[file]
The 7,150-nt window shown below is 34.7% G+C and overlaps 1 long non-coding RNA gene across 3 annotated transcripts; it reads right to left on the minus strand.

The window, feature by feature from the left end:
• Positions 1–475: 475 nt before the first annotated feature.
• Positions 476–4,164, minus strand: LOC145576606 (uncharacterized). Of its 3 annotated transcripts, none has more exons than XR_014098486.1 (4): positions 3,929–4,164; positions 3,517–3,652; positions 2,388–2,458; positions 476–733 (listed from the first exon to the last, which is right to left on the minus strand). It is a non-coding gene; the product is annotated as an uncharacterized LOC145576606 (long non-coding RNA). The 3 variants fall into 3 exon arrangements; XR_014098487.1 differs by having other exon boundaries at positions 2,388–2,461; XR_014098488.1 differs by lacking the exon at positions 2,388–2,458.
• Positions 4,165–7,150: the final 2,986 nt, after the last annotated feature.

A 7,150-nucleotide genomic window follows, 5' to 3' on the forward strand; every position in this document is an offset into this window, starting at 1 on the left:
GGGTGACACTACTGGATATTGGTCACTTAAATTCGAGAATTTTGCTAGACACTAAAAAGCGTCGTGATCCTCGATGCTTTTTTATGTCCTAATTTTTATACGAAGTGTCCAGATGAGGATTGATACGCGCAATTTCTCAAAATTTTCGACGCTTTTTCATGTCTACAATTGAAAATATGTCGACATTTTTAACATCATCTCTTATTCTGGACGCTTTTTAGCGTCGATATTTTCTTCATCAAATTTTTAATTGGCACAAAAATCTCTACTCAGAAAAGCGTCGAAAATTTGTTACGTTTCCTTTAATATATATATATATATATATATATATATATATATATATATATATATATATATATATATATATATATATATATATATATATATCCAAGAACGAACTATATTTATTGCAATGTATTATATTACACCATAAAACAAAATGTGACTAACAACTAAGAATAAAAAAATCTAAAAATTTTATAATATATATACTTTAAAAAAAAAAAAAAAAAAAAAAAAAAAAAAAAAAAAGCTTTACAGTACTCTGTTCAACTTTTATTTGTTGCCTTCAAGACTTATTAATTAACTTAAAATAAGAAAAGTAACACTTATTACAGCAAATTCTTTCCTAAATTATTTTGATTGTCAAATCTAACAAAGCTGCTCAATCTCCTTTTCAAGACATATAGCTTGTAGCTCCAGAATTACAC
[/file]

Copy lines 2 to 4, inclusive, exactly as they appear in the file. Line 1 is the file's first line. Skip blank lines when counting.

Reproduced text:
The window, feature by feature from the left end:
• Positions 1–475: 475 nt before the first annotated feature.
• Positions 476–4,164, minus strand: LOC145576606 (uncharacterized). Of its 3 annotated transcripts, none has more exons than XR_014098486.1 (4): positions 3,929–4,164; positions 3,517–3,652; positions 2,388–2,458; positions 476–733 (listed from the first exon to the last, which is right to left on the minus strand). It is a non-coding gene; the product is annotated as an uncharacterized LOC145576606 (long non-coding RNA). The 3 variants fall into 3 exon arrangements; XR_014098487.1 differs by having other exon boundaries at positions 2,388–2,461; XR_014098488.1 differs by lacking the exon at positions 2,388–2,458.